Financial Responsibility Amongst Teens
Teaching teens can be challenging as they become more independent, especially when it comes to educating them about managing their money and finding the right balance between saving and spending. This article outlines some strategies you can use to teach your teen how to be financially responsible, so that they develop the self-confidence and skills needed to successfully manage their money.
1. Teach Teens To Work For Their Money
When your teen has to work for what they want, they will have a better understanding of the effort it takes to make a certain amount of money versus how easy it may be to mindlessly spend it.
It may be difficult for your teen to get a job if grades and extracurricular activities take priority. However, this does not mean that you should freely give your teen money for what they want without them working for it. Learning that money has to be “worked for” is vital to understanding and getting a feel for financial independence.
For example, the teen could earn extra allowance by doing chores around the house or doing well in school for a particular exam or semester. If your teen does get a part-time job to supplement the allowance you choose to hand out, you may also wish to encourage them to save a portion of it—introducing the concept of “paying yourself first.”
2. Teach Teens To Save Money
Now that your teen is no longer a child, they are not saving for a short-term goal such as buying a toy, but larger goals, such as for an electronic gadget, car or university/college. Saving is one of the most important money lessons that you can teach your teen and you may wish to open a savings account that will pay interest.
To promote and motivate this good habit, you may also wish to consider rewarding your teen for saving to reinforce the idea that saving pays off.
One example is to match what he or she saves, such as contributing a dollar for every dollar saved towards a long-term goal. You can even begin introducing your teen to the basics of investing by opening a custodial account if your teen is a minor, and an account with a low initial contribution for an older teen.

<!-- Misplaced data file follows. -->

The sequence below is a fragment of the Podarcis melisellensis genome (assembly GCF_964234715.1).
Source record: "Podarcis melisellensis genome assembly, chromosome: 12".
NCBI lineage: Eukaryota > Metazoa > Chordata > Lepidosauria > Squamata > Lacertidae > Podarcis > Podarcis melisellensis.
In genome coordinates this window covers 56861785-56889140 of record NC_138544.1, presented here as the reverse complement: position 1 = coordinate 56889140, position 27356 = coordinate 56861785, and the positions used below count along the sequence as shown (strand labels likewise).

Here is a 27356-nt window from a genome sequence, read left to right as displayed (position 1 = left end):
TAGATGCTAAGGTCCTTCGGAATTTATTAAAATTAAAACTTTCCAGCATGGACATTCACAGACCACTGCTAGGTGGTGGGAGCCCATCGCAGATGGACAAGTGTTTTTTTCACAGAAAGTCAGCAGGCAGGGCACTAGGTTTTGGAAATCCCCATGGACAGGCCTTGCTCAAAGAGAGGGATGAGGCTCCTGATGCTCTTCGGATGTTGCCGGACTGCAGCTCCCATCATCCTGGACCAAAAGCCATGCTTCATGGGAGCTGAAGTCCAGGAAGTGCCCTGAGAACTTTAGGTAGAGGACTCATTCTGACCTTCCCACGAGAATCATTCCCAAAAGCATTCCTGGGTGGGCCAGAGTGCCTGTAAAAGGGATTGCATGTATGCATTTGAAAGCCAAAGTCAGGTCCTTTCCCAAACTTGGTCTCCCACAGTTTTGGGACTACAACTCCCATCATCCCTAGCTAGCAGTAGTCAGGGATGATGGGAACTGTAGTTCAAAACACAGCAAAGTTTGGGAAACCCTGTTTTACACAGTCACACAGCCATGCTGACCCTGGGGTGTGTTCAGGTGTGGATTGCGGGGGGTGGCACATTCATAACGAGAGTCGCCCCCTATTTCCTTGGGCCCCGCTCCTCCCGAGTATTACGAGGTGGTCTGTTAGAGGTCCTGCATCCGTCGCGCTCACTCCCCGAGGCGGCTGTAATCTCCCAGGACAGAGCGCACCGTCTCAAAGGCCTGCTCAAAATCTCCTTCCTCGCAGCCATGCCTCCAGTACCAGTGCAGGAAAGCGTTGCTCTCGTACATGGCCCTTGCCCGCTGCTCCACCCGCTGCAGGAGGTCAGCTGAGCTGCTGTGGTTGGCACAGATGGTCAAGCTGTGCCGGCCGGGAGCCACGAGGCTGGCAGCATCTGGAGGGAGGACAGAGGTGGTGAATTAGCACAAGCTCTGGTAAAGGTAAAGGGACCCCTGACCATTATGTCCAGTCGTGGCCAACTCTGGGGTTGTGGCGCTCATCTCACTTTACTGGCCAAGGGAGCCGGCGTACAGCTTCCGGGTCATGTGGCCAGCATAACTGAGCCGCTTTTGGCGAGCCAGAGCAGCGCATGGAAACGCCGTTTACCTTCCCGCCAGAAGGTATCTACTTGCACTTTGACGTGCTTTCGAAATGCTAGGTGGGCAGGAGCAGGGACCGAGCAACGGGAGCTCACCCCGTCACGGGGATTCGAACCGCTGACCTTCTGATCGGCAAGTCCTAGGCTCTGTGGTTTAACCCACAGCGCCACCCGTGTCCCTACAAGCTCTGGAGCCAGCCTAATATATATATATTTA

3. Teach Teens To Budget
Knowing how to budget ensures that your teen will always have enough money for the things that they need and will know how much is left over for non-essential purposes. For example, if your teen receives $150 per week for weekday lunches/snacks, they should understand not to spend $150 on a single meal. This way, your teen will learn how to divide the $150 across the weekdays and potentially end up with an amount that they can save towards other expenditures.
With budgeting, your ultimate goal is to teach your teen how to find the right balance between money coming in, money going out and money saved. A useful tip here is to consider giving a monthly allowance, so your teen is given the financial responsibility to stay on top of their own expenditures for an entire month.
4. Teach Teens About Credit
At this time, you may not wish your teen to have a credit card; however, you can still help your teen develop a basic understanding of “credit” and how it works, including the importance of using credit wisely, paying bills on time, and not taking on a large amount of debt.
A good starting point is to provide your teen with a prepaid spending card, which works like a prepaid phone card, but looks like a credit card. This allows you to monitor your teen’s spending habits as they gradually gets the feel of using a “card,” prior to cosigning a credit card for them. By allowing your teen to practice in this way, they will be better prepared to build their own credit history when the time comes.
The Bottom Line
Proactively teaching financial responsibility to your teen helps them to learn good habits that they will use and appreciate throughout their adult life.
Bloom Investment Counsel, Inc. is a well-established Toronto-based independent, privately-owned boutique investment management firm providing customized, actively managed, Canadian and U.S. dividend-paying portfolios for wealthy individuals, family offices, foundations, corporations, institutions and trusts.
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This content is provided for general informational purposes only and does not constitute financial, investment, tax, legal or accounting advice nor does it constitute an offer or solicitation to buy or sell any securities referred to. Individual circumstances and current events are critical to sound investment planning; anyone wishing to act on this content should consult with his or her financial partner or advisor.